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Year after Capitol riot, Ford says ‘big lie’ remains a threat to democracy

Humberto Sanchez
Humberto Sanchez
Election 2022Government
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Aaron Ford at campaign event

False claims of widespread fraud in the 2020 presidential election remain a threat that could incite further violence, Attorney General Aaron Ford and three other Democratic attorneys general said Wednesday as they marked the first anniversary of the Jan. 6 insurrection in the U.S. Capitol.

"As we acknowledged Jan. 6, we must also be crystal clear that this attack and threat to our democracy began long before that fateful day," Ford, who is co-chair of the Democratic Attorneys General Association (DAGA), said in a call with reporters. "And that threat has only grown in the last year."

Wisconsin Attorney General Josh Kaul underscored the lingering threat from continued false claims of 2020 election fraud, known as the "big lie," with midterm elections set for November.

“It's important to talk about why the big lie is so dangerous,” Kaul said. “And the reason is that the big lie provides a pretext for people to do the wrong thing.”

Along with concerns about the continued push of the so-called big lie, Ford and the other Democrats argued that many Republican attorneys general have been complicit in advancing the big lie. They cited a lawsuit brought by Texas Attorney General Ken Paxton, who led a group of GOP attorneys general in an attempt to overturn the election, which the U.S. Supreme Court dismissed in Dec. 2020. 

“The fact that 18 Republican attorneys general, who are sworn to uphold the rule of law, tried to subvert it is profoundly disturbing,” said Delaware Attorney General and DAGA co-chair Kathy Jennings.

Colorado Attorney General Phil Weiser was also on the call. DAGA is dedicated to electing and supporting Democratic attorneys general around the country. Democrats hold 25 attorney general seats. 

Ford is up for re-election in November and won his seat against Republican Wes Duncan in 2018 by less than one percent. He will likely face attorney Sigal Chattah, who has raised concerns about the 2020 election, but has not said she believes it was stolen from Trump. 

During the call, Ford recounted the legal efforts to overturn the election in Nevada, which were all defeated. He also talked about his role in assessing specific allegations of voter fraud after the 2020 election. He noted that the only instance confirmed so far was committed by a Nevada Republican supporter of President Donald Trump.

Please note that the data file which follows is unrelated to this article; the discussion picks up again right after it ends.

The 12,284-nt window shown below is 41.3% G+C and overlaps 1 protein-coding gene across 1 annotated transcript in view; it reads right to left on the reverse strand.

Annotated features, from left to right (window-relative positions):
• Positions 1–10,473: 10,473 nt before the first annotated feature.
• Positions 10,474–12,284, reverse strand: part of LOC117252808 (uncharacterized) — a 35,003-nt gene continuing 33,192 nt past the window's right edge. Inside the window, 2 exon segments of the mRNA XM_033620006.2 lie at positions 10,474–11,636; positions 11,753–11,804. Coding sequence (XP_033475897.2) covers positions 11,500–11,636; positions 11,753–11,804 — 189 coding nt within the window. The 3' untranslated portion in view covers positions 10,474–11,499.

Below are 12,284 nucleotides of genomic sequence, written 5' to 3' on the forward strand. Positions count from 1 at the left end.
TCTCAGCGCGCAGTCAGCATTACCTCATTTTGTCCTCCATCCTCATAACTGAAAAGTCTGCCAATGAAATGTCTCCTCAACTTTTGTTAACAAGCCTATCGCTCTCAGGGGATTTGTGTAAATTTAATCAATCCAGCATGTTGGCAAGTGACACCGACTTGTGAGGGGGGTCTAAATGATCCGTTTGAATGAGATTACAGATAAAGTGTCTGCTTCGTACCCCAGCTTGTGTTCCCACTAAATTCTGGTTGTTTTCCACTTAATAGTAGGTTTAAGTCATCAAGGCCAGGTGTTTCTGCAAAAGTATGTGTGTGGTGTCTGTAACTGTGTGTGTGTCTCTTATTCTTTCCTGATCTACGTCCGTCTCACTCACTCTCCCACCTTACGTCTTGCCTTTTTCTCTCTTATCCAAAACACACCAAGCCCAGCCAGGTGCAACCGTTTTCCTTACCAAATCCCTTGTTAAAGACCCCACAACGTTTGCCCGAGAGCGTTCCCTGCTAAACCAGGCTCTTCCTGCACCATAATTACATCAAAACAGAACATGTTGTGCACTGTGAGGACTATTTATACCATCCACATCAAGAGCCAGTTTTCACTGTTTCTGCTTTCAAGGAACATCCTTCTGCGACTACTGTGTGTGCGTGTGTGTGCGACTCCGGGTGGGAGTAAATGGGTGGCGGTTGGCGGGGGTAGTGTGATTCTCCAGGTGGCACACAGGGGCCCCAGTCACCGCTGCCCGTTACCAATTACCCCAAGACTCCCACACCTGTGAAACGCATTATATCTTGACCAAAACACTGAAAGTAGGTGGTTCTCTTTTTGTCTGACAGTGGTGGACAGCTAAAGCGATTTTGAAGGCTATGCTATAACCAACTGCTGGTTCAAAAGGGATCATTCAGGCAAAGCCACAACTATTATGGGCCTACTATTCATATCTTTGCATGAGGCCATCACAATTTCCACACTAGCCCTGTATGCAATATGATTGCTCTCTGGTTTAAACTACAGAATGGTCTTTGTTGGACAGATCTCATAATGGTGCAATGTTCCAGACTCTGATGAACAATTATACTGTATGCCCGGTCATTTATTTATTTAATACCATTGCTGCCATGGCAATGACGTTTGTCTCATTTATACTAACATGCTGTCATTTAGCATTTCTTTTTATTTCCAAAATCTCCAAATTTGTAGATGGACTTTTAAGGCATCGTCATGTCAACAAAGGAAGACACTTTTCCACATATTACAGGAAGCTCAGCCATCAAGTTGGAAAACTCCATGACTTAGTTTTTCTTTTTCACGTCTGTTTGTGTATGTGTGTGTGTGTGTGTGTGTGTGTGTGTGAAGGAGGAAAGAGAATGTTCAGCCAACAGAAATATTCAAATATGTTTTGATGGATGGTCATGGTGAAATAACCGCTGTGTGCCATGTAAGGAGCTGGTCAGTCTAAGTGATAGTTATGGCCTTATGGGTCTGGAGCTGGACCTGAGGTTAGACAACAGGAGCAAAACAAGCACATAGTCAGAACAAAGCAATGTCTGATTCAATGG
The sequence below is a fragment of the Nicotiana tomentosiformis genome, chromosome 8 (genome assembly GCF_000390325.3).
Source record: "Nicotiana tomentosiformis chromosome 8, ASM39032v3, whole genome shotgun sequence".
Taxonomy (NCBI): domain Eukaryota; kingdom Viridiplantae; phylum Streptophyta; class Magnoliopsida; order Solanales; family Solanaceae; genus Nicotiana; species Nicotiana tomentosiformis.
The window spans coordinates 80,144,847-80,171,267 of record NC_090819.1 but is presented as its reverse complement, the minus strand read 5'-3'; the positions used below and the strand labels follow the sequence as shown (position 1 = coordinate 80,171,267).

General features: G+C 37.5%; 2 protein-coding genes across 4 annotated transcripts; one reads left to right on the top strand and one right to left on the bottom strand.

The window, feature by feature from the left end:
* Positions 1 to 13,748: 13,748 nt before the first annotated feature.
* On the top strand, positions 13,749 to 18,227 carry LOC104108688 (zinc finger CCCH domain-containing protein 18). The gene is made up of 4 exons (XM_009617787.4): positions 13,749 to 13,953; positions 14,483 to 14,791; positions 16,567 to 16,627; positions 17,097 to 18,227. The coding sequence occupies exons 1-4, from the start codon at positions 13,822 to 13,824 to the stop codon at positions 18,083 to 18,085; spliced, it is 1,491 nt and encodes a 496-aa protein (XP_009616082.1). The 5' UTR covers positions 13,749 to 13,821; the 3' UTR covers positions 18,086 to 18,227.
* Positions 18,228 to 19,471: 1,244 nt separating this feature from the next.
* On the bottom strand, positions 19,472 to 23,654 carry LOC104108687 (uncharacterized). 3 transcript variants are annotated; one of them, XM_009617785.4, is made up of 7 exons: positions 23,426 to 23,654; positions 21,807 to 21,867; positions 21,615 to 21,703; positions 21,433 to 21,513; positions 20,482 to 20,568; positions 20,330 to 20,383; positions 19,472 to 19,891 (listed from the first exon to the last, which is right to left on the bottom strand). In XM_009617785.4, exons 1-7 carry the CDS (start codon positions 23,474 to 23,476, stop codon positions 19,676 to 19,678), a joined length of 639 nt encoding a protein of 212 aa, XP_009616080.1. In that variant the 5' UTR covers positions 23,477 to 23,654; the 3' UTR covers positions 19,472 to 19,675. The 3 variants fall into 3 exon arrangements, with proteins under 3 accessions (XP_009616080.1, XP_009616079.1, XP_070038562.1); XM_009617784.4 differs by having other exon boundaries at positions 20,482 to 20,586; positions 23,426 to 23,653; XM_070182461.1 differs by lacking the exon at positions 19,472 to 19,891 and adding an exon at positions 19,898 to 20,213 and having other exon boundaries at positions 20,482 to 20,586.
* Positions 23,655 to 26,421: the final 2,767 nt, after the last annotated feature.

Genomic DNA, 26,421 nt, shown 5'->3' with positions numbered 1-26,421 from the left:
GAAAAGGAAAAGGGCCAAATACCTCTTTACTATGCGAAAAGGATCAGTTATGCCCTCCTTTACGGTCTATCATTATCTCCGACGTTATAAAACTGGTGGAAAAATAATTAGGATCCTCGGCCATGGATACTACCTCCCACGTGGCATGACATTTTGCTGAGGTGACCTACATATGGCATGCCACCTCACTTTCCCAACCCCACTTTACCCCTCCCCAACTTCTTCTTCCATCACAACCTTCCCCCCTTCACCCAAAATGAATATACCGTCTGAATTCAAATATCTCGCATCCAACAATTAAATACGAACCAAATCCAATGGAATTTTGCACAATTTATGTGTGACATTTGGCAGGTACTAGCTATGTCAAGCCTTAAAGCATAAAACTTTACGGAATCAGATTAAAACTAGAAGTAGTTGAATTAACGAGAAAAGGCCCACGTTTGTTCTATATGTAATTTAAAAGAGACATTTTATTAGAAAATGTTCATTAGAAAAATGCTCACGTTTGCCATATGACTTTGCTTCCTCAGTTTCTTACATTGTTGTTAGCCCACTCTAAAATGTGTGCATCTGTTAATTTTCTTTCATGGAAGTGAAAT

“Even while the Republicans were crying wolf about voter fraud, it turns out they are the ones who were engaging in it,” Ford said. 

He also referred to former Attorney General Adam Laxalt, who helped lead the GOP effort to overturn the vote on Nevada. Laxalt’s campaign could not be immediately reached for comment.

“I will not tolerate voter fraud, though it is extremely rare,” Ford said. “As between myself and my predecessor, who always was touting the big lie, there is only one of us who actually prosecuted a voter fraud case. And it's not him.” 

“The incident that I just spoke of is an egregious example of how many in the Republican Party have been co-opted by Trump's big lie,” Ford continued. “They’re willing to say or to do anything to support it. The big lie has become the litmus test in Republican primaries across the country.”

Laxalt is running for Senate against Sen. Catherine Cortez Masto (D-NV) in what is shaping up to be a hotly contested race that could determine the majority in the upper chamber. Trump endorsed Laxalt in August.

None of the attorneys general said there had been any actionable threats related to the Jan. 6th anniversary in their respective states.

Ford said the state is coordinating with local and federal law enforcement agencies to be ready for any eventuality. 

“As of yet I will say that there's nothing there that rises to the level of a threat or concern that we need to share with the public, but we stay ready so we don't have to get ready,” Ford said.

Former President Donald Trump on Tuesday canceled a press conference he planned to hold tomorrow to deflect criticism for his role in the riot. The altercation began after a Trump rally near the White House where the former president and several GOP lawmakers gave fiery speeches urging attendees to fight against an unfair election. Trump has portrayed the insurrection as a protest rather than an effort to overturn his defeat in the 2020 election. 

Democrats created a special committee to investigate the insurrection after House and Senate Republican leaders rejected a more bipartisan commission over concerns it would be used for political purposes. The panel—which includes two Republicans who have been heavily criticized for participating—has issued subpoenas to members of Congress and White House officials. Some have refused to appear, including former White House Chief of Staff Mark Meadows, setting up a legal standoff between the panel and witnesses. 

The group of attorneys general called for accountability for those who attacked the Capitol, organizers and others. But they stopped short of criticizing U.S. Attorney General Merrick Garland, who has been accused of being too cautious in congressional proceedings by some Democrats, including Rep. Ruben Gallego (D-AZ)

“I have no doubt in my mind that Merrick Garland has the best interest of justice in mind and he's working as diligently as he can,” Ford said. “I won't be the person who plays Monday morning quarterback to what he's doing. I'm certain that he is engaged thoroughly in investigations around individuals who were involved in the insurrection and who helped coordinate the insurrection and others.”

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